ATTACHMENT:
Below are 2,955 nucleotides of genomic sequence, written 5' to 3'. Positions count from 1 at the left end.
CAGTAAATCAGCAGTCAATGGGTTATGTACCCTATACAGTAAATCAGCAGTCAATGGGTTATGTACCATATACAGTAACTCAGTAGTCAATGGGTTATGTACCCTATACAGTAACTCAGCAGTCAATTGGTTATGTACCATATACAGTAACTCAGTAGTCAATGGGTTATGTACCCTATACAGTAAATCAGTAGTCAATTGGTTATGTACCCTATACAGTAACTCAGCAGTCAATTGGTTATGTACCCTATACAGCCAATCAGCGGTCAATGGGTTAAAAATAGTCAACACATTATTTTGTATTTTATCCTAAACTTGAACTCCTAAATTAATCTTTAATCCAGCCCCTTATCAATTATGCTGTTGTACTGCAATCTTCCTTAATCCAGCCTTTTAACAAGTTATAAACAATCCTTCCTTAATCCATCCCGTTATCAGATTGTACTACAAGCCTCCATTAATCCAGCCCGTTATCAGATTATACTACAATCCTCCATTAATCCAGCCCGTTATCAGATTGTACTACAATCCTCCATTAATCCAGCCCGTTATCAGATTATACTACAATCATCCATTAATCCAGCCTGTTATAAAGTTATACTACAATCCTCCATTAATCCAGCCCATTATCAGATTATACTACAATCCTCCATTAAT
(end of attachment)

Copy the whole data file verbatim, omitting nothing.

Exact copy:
Below are 2,955 nucleotides of genomic sequence, written 5' to 3'. Positions count from 1 at the left end.
CAGTAAATCAGCAGTCAATGGGTTATGTACCCTATACAGTAAATCAGCAGTCAATGGGTTATGTACCATATACAGTAACTCAGTAGTCAATGGGTTATGTACCCTATACAGTAACTCAGCAGTCAATTGGTTATGTACCATATACAGTAACTCAGTAGTCAATGGGTTATGTACCCTATACAGTAAATCAGTAGTCAATTGGTTATGTACCCTATACAGTAACTCAGCAGTCAATTGGTTATGTACCCTATACAGCCAATCAGCGGTCAATGGGTTAAAAATAGTCAACACATTATTTTGTATTTTATCCTAAACTTGAACTCCTAAATTAATCTTTAATCCAGCCCCTTATCAATTATGCTGTTGTACTGCAATCTTCCTTAATCCAGCCTTTTAACAAGTTATAAACAATCCTTCCTTAATCCATCCCGTTATCAGATTGTACTACAAGCCTCCATTAATCCAGCCCGTTATCAGATTATACTACAATCCTCCATTAATCCAGCCCGTTATCAGATTGTACTACAATCCTCCATTAATCCAGCCCGTTATCAGATTATACTACAATCATCCATTAATCCAGCCTGTTATAAAGTTATACTACAATCCTCCATTAATCCAGCCCATTATCAGATTATACTACAATCCTCCATTAAT